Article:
Lost in translation

Aboriginal politician denied permission to use indigenous language in parliament

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An Aboriginal lawmaker in Australia’s Northern Territory government has been told she cannot speak her first language in parliament without the explicit permission of her assembled colleagues or the Speaker. Bess Nungarrayi Price, a native Warlpiri speaker, has written to the Speaker of the Northern Territory Assembly, challenging the ruling. “I am seeking permission to use my first language to make statements or answer questions should I see fit, with an appropriate English interpretation following.”

Price, who is the Minister for Local Government and Housing, told ABC: “I think all other countries that don’t have English-speaking parliamentarians use interpreters. The UN uses interpreters and they are made available… Warlpiri is one of the first languages for the first people of Australia, and Warlpiri to me is the easiest language for me to express myself in.”

“I believe our languages should be acknowledged and we are forever and a day having to listen to English being spoken around us.”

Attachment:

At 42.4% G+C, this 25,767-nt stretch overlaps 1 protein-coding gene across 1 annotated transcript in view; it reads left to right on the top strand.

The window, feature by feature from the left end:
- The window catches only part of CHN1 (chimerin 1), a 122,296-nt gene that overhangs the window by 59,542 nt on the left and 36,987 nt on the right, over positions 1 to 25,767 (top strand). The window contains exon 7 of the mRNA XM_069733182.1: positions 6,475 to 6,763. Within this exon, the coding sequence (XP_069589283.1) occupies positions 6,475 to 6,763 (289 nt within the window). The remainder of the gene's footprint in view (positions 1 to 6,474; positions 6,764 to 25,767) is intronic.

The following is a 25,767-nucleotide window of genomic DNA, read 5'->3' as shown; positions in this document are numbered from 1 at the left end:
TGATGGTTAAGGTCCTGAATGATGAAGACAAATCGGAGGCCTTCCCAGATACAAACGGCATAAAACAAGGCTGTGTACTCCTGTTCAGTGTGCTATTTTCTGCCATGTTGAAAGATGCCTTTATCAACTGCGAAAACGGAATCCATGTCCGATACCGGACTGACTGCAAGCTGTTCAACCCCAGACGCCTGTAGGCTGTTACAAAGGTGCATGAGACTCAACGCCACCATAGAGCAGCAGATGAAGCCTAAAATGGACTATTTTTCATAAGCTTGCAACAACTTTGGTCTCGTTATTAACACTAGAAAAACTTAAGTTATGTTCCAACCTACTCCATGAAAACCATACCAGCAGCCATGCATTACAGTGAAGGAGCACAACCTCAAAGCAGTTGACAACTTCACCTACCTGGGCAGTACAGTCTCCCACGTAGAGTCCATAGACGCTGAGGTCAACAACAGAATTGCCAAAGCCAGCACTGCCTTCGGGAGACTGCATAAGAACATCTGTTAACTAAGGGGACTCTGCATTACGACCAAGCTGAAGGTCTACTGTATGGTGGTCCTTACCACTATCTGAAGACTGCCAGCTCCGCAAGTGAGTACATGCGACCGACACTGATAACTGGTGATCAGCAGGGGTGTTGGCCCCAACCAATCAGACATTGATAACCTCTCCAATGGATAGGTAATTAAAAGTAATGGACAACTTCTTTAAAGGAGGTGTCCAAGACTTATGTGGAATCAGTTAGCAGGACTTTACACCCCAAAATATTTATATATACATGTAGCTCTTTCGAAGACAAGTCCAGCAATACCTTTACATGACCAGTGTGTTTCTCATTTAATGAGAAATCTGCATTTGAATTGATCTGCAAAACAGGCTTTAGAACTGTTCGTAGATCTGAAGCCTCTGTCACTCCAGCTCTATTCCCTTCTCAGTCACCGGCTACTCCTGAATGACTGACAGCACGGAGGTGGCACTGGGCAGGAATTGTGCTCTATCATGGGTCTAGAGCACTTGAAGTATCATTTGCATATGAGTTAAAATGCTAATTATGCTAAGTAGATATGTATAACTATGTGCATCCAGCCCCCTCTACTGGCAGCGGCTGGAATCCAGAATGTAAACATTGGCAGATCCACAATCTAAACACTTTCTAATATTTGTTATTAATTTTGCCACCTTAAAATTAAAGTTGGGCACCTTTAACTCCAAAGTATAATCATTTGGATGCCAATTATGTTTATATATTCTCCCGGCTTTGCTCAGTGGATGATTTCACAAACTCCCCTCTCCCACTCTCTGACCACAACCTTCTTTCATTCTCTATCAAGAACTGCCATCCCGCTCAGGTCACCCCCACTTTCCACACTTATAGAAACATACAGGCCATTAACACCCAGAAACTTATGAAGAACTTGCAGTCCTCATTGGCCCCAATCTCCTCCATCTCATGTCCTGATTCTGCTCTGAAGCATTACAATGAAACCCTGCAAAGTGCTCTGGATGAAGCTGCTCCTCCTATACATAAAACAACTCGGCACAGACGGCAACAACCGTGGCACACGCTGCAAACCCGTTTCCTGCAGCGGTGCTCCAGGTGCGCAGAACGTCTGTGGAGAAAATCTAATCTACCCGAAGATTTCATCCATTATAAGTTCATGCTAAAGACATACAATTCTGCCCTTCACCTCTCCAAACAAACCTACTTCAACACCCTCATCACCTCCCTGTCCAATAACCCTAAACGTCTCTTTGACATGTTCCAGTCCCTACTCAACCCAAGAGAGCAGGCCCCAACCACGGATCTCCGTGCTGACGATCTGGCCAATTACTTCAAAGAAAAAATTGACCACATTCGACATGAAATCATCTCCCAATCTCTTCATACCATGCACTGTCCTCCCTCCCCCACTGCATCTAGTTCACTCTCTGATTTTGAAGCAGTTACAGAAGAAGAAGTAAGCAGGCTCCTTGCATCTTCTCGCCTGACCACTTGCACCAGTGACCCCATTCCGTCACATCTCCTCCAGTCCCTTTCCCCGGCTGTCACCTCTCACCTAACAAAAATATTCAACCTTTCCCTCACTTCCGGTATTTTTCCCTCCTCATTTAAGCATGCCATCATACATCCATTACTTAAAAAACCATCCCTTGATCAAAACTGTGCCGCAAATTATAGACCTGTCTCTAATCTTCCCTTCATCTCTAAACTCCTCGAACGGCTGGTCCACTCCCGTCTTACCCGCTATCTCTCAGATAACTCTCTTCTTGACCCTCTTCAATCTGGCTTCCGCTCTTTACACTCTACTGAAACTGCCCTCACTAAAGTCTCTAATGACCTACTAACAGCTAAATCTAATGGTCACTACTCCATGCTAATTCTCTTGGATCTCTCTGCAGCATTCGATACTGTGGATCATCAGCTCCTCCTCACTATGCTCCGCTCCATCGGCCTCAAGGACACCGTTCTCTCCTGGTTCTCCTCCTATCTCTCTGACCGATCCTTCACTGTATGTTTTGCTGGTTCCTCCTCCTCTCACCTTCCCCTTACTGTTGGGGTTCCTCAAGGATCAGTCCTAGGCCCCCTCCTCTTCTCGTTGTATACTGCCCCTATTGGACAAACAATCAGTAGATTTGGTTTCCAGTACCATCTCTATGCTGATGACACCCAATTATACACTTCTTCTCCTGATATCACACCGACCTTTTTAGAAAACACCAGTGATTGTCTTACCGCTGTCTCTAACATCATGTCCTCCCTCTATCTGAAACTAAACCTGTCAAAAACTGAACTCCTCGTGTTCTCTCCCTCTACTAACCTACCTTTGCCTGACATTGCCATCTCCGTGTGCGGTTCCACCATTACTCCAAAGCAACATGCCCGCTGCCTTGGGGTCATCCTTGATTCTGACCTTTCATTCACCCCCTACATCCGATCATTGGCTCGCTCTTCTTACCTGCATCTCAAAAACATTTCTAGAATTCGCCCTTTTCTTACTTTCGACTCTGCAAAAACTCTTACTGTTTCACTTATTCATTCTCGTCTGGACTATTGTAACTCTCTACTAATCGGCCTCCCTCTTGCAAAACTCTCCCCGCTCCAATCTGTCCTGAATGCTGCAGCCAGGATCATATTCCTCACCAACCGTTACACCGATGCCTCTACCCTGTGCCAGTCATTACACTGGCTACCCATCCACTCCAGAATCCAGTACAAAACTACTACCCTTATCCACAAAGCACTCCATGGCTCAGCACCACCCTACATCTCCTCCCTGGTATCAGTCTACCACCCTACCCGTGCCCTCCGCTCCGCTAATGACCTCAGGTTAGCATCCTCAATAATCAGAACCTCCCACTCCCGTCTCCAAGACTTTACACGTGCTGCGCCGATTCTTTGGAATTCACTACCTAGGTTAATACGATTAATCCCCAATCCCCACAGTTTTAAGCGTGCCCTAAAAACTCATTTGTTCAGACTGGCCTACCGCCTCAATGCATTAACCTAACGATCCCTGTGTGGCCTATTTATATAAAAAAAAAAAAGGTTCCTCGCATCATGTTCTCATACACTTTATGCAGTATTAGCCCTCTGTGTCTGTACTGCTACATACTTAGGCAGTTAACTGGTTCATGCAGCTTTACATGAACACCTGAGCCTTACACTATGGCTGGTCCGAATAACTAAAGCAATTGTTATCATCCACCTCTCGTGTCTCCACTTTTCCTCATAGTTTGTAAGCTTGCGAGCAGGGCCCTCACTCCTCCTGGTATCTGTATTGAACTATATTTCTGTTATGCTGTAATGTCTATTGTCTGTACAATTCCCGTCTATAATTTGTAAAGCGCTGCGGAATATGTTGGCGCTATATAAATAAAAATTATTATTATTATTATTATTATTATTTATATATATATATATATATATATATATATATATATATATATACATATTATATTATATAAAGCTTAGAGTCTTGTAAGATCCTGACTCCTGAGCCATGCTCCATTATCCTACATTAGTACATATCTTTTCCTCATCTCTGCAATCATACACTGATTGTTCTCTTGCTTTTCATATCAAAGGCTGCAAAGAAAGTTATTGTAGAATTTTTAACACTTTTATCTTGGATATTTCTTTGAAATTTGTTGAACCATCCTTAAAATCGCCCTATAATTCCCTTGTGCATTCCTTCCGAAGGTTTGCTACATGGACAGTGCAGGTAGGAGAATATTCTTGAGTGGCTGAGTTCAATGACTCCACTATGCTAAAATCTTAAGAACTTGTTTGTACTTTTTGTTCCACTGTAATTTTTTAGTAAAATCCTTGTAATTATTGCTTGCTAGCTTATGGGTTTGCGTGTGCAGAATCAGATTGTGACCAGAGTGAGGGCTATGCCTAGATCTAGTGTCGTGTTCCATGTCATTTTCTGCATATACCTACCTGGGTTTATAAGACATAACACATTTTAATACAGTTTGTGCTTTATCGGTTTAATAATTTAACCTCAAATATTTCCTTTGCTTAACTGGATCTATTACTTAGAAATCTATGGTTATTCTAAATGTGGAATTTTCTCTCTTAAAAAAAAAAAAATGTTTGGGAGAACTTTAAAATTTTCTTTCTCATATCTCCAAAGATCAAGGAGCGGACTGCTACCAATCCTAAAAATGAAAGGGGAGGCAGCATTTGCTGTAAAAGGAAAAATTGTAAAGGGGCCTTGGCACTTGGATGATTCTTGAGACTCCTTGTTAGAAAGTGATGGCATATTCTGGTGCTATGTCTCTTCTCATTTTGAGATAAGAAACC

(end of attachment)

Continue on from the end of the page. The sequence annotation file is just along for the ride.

Price, who believes it is a matter of representation, informed the Speaker that more than 75 percent of her electorate is Aboriginal, “most of whom speak a traditional language as a first language.”

Price has been informed that the request cannot be accommodated, with the Speaker replying that “with the number of Aboriginal languages and dialects within the Northern Territory, if we were to permit speaking in Aboriginal languages as a matter of course … we could not choose to be just bilingual, it would be a multilingual Parliament … This would no doubt be a complex and costly exercise.”

Critics have pointed out that the Australian Prime Minister Malcolm Turnbull spoke in the Ngunnawal language in the Federal Parliament on February 10, without requiring permission to do so.

Read the full story at The Sydney Morning Herald.

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